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Off Piste Snow Report – N French Alps – week starting 1st April 2024

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More unsettled weather at the start of the week with a few snow showers at higher altitudes. Turning sunny and mild for the time of season from Thursday as a high pressure weather system settles in. This should last for at least a few days.

It’s been a wild week of weather with snow and rainfall and high S’ish winds. Natural snow depths at altitudes above 2200 m remain OK. However, with the milder temperatures, accompanied by the drying Foehn wind and minimal/no overnight refreezes, natural snow depths have shrunk from what they were 2 weeks ago, even at higher altitudes. Below 1800 m or so, natural snow depths are now very sparse: non-existant really.

Snow quality has suffered too, of course. In high exposed areas and mountain ridges, the wind has either blown the snow off altogether or hardened the surface, sometimes exposing ice, making it very tricky to ski. Below 2000 m, the snow is currently very heavy, engorged with water. The S French Alps near the French/Italian border (resorts like Isola 2000) were the ones that benefited from fresh snowfall. For the N French Alps, higher altitude resorts above 2300 m are the best places to ski at the moment. Rain is washing out the lower resorts, but the higher ones have benefited from some fresh snow (albeit very wind-affected). It is very varied from resort to resort though: From Sunday into Monday morning, for example, high resorts near the French/Italian border (e.g. Val d’Isère) could receive up to 30 cm of fresh snow.

Last week’s mixed weather conditions. Mostly very windy, cloudy days like this, interspersed with a few brighter ones. Both photos taken in high altitude Tignes/Val d’Isère by Wayne Watson. The coming week expected to be similar up to Thursday, after which it should become sunny and settled.

Avalanche Bulletin

After a few days of high S’ish wind and rain/snowfall the situation will evlove see:  Météo France avalanche danger level & bulletins for N. French Alps for the level and bulletins (click on your forecast area) – across most of the N French Alps it is around a 3 or 4 out of 5 at the begininng of this week. The high more N’ish facing slopes above 2500 m are the ones where the most avalanche instability is. The S winds have caused snow drifting, particularly on high N facing leeward slopes, especially near the French Italian border. This windslab could be triggered by skiers passing by.

There is also the danger of wet snow avalanches coming down.

The vast majority of avalanche accidents involve cold, dry slab avalanches. They’re almost always triggered by the victim (or someone in their group) on N’ish facing slopes (in the Northern Hemisphere) during December, January and February – even March, this year!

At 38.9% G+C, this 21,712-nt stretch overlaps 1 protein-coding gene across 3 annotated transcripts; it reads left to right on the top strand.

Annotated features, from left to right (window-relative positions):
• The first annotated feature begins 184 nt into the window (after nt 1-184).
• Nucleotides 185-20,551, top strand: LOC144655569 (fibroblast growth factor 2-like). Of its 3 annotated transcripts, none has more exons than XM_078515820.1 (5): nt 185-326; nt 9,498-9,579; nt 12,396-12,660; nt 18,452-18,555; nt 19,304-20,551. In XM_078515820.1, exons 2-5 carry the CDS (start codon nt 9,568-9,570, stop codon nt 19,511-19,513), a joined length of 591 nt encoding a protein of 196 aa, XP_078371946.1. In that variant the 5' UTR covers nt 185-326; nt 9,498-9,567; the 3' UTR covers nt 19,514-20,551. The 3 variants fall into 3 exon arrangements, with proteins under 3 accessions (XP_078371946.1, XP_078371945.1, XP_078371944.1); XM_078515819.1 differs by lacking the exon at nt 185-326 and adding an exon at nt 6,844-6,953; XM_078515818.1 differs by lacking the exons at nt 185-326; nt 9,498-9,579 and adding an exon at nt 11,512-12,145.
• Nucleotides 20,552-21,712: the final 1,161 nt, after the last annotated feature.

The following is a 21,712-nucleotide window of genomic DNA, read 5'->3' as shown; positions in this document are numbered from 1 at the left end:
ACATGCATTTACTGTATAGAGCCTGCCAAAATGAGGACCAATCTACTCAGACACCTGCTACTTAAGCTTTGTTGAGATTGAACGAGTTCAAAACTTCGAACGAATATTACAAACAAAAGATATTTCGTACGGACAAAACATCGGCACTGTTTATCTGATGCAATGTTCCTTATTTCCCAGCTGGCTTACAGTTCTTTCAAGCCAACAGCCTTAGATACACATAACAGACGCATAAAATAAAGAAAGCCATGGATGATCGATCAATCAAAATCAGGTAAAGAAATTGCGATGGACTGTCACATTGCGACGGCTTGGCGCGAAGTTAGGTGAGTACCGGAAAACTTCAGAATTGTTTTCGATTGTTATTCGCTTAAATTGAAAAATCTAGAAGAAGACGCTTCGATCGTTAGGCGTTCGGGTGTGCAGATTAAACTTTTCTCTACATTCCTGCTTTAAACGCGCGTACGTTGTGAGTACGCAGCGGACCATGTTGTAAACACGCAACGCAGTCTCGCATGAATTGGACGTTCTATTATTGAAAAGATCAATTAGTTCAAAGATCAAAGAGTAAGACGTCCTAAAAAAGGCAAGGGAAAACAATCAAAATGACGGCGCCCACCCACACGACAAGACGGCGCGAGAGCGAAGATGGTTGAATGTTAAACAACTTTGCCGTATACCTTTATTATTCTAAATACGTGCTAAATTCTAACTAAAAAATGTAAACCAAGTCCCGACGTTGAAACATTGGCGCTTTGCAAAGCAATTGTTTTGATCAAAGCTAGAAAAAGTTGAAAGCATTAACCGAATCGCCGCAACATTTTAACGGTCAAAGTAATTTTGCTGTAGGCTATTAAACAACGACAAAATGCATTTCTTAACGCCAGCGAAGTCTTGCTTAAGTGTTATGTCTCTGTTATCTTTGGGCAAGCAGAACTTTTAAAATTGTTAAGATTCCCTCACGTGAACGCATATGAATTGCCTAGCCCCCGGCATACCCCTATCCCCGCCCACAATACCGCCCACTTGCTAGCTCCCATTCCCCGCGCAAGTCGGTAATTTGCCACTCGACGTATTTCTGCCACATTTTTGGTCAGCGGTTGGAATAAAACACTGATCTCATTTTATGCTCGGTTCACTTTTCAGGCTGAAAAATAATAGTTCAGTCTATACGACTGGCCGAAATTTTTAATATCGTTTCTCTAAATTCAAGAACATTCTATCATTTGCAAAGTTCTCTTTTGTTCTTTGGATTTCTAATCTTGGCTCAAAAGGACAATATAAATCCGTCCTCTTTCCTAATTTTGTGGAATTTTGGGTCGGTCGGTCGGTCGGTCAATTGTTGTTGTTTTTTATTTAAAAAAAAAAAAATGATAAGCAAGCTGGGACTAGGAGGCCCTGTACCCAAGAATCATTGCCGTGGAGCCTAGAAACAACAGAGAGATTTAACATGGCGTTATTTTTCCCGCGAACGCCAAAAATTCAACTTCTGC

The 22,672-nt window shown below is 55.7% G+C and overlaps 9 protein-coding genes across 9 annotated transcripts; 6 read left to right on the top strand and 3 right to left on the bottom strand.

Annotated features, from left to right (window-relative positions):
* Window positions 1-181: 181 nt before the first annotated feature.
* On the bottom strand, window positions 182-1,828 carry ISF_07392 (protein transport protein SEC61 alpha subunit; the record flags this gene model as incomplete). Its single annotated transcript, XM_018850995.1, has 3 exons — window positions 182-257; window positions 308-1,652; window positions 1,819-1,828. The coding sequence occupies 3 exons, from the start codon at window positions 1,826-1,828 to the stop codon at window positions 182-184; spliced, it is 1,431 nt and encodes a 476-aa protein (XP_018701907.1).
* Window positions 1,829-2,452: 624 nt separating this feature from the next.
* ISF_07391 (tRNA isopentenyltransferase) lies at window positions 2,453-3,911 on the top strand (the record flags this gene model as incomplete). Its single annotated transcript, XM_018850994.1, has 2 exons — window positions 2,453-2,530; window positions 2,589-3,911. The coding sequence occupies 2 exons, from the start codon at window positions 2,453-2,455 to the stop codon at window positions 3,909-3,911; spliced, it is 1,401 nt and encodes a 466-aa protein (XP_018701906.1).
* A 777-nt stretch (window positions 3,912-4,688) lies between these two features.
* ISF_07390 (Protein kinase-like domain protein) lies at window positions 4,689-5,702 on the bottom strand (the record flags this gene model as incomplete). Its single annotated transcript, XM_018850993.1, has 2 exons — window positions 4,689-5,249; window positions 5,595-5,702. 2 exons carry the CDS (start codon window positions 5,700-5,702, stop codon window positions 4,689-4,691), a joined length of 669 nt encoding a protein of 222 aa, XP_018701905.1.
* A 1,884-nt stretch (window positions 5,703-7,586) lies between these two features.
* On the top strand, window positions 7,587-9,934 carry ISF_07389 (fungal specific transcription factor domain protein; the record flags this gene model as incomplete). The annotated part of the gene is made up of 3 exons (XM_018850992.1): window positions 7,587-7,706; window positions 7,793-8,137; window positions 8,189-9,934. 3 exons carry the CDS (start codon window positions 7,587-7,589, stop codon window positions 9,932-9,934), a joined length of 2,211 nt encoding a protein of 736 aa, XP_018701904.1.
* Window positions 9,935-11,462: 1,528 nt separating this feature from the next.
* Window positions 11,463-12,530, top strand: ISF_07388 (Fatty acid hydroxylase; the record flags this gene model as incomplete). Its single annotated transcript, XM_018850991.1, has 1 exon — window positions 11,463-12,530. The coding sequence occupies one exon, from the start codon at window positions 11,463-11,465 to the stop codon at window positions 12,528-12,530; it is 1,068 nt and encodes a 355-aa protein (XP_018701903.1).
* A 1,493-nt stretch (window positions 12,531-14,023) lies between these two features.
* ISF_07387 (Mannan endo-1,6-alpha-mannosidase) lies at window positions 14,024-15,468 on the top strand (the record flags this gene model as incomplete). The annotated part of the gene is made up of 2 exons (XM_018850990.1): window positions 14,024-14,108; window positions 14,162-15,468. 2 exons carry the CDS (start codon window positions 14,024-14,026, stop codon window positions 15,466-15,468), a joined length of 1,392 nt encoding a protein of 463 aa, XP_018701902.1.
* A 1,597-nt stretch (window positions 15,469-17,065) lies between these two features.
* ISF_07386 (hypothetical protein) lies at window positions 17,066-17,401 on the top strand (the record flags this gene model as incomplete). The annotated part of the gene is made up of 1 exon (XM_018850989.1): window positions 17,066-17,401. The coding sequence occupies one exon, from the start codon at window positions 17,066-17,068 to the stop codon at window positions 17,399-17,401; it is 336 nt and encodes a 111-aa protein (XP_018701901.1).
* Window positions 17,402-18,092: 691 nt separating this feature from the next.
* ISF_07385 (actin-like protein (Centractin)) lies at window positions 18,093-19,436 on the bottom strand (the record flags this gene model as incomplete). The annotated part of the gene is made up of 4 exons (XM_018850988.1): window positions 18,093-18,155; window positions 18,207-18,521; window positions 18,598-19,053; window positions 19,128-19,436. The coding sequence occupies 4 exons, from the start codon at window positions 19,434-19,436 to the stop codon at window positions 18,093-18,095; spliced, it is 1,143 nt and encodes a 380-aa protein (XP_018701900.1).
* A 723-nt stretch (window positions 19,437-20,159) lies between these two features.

Weather forecast : Mon 1st to Fri 5th April thanks to Météo Alpes 

More unsettled weather at the start of the week with snow showers at higher altitudes, particularly near the French Italian border. Becoming more settled as the week goes on. By Thursday it should be sunny and mild for the time of season as a high pressure weather system settles in. This should last for at least a few days


MON 1st:  Following a snowy Sunday, it will continue snowing down to around 1500 m, clearing up by midday. Cloud will build up again later with snow showers above 1300 m. 5 to 10 cm of fresh snow expected above 2300 m overnight on Monday, and a sprinkling of 2 to 5 cm at around 1700 m. Light to moderate WNW wind. O°C at  1600 m.

TUES 2nd: A few residual snowflakes floating down to 1200 m first thing. Sunshine then breaking through before wispy high cloud starts to build up in the afternoon. Light to moderate NW wind. O°C at 1500 m, rising to 2300 m at the warmest time of day.

WED 3rd: Becoming very cloudy again. Showers on and off throughout the day, falling as snowflakes above 1800 m.

THURS 4th & FRI 5th: Dry and sunny with temperatures above average for the time of season.

NEXT FEW DAYS: Continuing sunny, settled and mild for the time of season.


6 day weather forecast for Les Menuires by

Tip of the Week

Sun Shadow Slope Orientation

Since I so often talk about N’ish facing slopes (the vast majority of avalanche accidents happen on the North’sh side of the mountain – cold, dry slab avalanches triggered by the victim), and due to popular demand, I am posting this TOP TIP on using shadows to identify slope aspects (below). Also when any fresh snowfall arrives (as is forecast for the end of this week), high N’ish facing slopes are where the danger/sensitivity to triggers will be most prevalent.


1. To help you keep things acceptably safe off-piste and ski touring, I’m currently working on a pre-recorded online ‘Essentials Talk’. Here’s a sneak- peek draft: a ‘staff talk version’ of the Essential Talk, featuring an accident Prevention Framework, which I’m making available free of charge for a couple of weeks on my YouTube channel.

If  you find it useful, please subscribe to this channel. There are lots of other cool vids in there too! Thanks again to Jérôme for the cover photo.

2. ‘Pocket Memory Aid Pack’ (for help applying the key safety points in the Essentials Talk Framework).
Education and training is not enough. So we need simplified ‘tools’ or aids to help you remember and apply the key safety points. It’s a small investment to help to keep you to understand and reduce risk and is a much appreciated contribution to our ‘Safety is Freedom’ cause!

Safety is Freedom!

The post Off Piste Snow Report – N French Alps – week starting 1st April 2024 appeared first on Henry's Avalanche Talk.



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